Mike loved that I wrote stories. Some of them caused him grief, especially before he could come to terms with the magnitude of the shadow that our dad and others left behind us. He vested energy in secrecy while I opted to throw open the windows. I was often a terrible brother. The only safe harbor I had at my disposal was separation. Mike had trouble seeing that my life was not one punctuated by drama. He also hated that I told him more than once that were I in his shoes, I would do anything and everything to break my addiction. It wasn’t because I felt superior to him in that regard, but that I never fooled myself into believing that any of us have magical skills that preclude us from behaving stupidly. Behavior that is obviously hard-wired into our DNA is that much more insurmountable.

The shelf that could have held Mike’s books will be forever empty.

The lives he could have intersected with for the next twenty years will now bounce obliquely off someone else.

The silences and subsequent shouts of confused recrimination will echo in his vacant place.

A life lived short of its possibilities.

And The Story Both Ends & Begins

The first picture is my sister, my brother Mike, and me laying like a lump of coal. This picture was taken at Grandpa and Grandpa Cook’s house in Rich, when they lived near White Cemetery. The second was taken when we lived in Springdale for a short time.

*

My brother recently died as he neared 55. Our dad died before he turned 50.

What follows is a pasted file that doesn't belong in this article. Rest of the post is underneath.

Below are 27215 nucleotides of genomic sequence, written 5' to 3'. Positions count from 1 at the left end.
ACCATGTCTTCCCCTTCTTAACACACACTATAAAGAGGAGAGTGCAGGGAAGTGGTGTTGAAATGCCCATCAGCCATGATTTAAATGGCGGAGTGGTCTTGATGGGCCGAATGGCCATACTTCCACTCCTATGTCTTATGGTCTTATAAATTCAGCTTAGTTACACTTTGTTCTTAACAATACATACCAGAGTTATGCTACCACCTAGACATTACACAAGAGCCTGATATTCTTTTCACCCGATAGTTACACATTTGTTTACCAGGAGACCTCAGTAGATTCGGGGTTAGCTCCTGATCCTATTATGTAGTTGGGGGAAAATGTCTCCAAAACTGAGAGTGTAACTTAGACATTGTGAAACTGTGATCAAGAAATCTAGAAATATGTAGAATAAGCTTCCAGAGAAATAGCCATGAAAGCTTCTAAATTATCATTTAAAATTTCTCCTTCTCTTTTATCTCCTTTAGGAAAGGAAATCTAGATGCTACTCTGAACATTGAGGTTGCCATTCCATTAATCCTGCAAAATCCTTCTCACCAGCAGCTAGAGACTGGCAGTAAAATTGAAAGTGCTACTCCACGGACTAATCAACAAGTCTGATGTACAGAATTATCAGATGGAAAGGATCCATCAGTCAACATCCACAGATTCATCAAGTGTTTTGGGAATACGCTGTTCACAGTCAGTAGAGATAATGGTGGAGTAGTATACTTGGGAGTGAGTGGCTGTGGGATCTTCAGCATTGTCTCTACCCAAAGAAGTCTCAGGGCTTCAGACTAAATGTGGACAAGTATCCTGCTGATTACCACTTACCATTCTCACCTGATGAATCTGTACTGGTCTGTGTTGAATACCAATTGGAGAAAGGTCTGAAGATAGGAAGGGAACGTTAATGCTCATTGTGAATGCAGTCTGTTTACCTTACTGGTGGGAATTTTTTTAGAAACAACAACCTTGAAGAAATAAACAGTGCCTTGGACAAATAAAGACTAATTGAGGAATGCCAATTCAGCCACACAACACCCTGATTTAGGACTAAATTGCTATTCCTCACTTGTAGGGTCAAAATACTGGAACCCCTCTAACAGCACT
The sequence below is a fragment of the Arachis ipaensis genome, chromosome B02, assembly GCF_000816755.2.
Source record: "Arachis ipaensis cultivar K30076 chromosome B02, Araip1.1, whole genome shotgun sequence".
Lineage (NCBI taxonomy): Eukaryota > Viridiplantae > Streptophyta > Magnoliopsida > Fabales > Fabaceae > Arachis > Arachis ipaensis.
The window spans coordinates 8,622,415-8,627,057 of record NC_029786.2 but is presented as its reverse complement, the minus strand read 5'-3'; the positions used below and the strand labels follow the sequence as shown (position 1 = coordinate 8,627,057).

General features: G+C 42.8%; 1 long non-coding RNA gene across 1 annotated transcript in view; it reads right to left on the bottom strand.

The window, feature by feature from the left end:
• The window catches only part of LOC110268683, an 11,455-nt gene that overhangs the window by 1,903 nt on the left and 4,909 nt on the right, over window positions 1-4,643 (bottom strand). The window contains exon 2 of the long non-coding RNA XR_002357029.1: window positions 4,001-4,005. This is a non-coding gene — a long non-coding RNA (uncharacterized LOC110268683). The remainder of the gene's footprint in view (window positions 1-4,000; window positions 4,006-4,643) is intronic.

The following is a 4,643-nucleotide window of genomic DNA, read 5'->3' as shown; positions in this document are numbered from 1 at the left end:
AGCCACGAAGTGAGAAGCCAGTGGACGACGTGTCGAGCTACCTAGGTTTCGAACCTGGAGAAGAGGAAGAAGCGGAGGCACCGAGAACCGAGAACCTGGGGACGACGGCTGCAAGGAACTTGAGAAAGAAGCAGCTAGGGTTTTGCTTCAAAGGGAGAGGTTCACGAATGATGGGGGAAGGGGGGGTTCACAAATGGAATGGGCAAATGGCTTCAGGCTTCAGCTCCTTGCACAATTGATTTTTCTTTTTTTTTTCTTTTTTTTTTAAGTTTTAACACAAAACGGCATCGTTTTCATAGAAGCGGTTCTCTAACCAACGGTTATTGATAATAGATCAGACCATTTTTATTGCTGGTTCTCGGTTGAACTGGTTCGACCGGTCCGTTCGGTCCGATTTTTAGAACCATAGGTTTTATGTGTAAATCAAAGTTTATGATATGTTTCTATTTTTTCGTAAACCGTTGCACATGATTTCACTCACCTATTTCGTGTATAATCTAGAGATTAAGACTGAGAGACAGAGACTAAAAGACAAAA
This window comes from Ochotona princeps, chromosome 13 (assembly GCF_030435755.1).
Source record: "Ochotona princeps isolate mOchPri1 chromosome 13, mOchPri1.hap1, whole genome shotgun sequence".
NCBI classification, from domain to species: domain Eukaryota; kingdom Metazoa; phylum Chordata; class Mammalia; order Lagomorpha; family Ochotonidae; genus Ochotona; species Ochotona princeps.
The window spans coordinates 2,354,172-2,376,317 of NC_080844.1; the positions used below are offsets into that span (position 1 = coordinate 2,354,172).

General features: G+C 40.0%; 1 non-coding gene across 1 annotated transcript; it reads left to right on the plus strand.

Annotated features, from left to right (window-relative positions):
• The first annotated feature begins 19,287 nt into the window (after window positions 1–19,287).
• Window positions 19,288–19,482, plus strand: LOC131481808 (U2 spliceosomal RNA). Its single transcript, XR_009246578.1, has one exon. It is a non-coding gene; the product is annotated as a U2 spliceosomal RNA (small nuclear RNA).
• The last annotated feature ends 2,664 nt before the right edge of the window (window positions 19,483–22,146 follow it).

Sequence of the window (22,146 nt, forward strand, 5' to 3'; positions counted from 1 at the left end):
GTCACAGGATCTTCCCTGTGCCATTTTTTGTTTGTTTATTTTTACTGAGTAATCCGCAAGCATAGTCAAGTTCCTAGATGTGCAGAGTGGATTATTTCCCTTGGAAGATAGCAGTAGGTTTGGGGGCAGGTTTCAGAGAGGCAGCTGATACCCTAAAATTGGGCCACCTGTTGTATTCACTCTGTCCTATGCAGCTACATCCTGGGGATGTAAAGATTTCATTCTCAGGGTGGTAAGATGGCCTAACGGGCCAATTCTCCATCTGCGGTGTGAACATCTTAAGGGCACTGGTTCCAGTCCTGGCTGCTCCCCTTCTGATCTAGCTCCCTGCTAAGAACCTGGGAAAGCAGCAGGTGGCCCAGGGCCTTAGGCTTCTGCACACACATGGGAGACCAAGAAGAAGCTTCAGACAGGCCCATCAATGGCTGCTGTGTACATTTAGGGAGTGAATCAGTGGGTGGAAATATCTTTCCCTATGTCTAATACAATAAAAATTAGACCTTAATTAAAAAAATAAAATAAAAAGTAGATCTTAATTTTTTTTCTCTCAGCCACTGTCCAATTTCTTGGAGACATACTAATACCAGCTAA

The military was not Mike’s first, second, or third choice. But it’s the choice that got him out of Arkansas and into a career in law enforcement. Whatever else the military does, it spectacularly solves a multitude of problems when people join. It may present others, that’s true, but those are unseen and delayed when you decide to join. No matter how old we get, option fatigue is paralyzing.

Out of high school, my brother recently returned from a very brief stint at Arkansas State University. He convinced me that the military was the worst possible choice for me, even though I was being offered an incredibly cushy spot in the Army music program. As it always does, hindsight paints a panorama of choices and chances for me in the Army.

Mike then turned around unexpectedly and went directly into the Army and off to another life, leaving me with a wtf-face beyond description. He went to Germany while there were still two of them and then to Northern Illinois, where he remained.